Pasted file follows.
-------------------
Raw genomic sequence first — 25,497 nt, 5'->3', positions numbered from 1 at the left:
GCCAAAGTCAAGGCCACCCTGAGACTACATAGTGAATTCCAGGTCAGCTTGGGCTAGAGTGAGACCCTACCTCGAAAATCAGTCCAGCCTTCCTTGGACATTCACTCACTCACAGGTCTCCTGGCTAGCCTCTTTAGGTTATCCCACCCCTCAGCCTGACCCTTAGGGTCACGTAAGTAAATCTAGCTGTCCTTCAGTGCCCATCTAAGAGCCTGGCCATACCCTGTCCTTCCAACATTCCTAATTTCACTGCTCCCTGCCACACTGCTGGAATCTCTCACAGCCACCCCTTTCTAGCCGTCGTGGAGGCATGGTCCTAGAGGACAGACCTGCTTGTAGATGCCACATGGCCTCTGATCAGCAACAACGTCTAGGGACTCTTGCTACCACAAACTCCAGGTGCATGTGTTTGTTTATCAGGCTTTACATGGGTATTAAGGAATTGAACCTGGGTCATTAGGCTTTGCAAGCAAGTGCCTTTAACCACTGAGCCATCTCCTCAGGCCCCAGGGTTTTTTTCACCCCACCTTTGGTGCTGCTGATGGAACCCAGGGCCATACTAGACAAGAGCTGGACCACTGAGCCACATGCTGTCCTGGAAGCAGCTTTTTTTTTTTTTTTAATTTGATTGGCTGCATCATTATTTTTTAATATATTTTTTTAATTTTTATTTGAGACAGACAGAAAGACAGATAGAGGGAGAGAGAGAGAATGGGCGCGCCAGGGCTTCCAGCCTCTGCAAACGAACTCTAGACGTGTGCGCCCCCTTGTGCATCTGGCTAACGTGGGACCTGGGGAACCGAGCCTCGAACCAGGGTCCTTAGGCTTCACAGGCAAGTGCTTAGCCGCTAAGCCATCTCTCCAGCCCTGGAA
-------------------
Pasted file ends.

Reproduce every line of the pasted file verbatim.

Raw genomic sequence first — 25,497 nt, 5'->3', positions numbered from 1 at the left:
GCCAAAGTCAAGGCCACCCTGAGACTACATAGTGAATTCCAGGTCAGCTTGGGCTAGAGTGAGACCCTACCTCGAAAATCAGTCCAGCCTTCCTTGGACATTCACTCACTCACAGGTCTCCTGGCTAGCCTCTTTAGGTTATCCCACCCCTCAGCCTGACCCTTAGGGTCACGTAAGTAAATCTAGCTGTCCTTCAGTGCCCATCTAAGAGCCTGGCCATACCCTGTCCTTCCAACATTCCTAATTTCACTGCTCCCTGCCACACTGCTGGAATCTCTCACAGCCACCCCTTTCTAGCCGTCGTGGAGGCATGGTCCTAGAGGACAGACCTGCTTGTAGATGCCACATGGCCTCTGATCAGCAACAACGTCTAGGGACTCTTGCTACCACAAACTCCAGGTGCATGTGTTTGTTTATCAGGCTTTACATGGGTATTAAGGAATTGAACCTGGGTCATTAGGCTTTGCAAGCAAGTGCCTTTAACCACTGAGCCATCTCCTCAGGCCCCAGGGTTTTTTTCACCCCACCTTTGGTGCTGCTGATGGAACCCAGGGCCATACTAGACAAGAGCTGGACCACTGAGCCACATGCTGTCCTGGAAGCAGCTTTTTTTTTTTTTTTAATTTGATTGGCTGCATCATTATTTTTTAATATATTTTTTTAATTTTTATTTGAGACAGACAGAAAGACAGATAGAGGGAGAGAGAGAGAATGGGCGCGCCAGGGCTTCCAGCCTCTGCAAACGAACTCTAGACGTGTGCGCCCCCTTGTGCATCTGGCTAACGTGGGACCTGGGGAACCGAGCCTCGAACCAGGGTCCTTAGGCTTCACAGGCAAGTGCTTAGCCGCTAAGCCATCTCTCCAGCCCTGGAA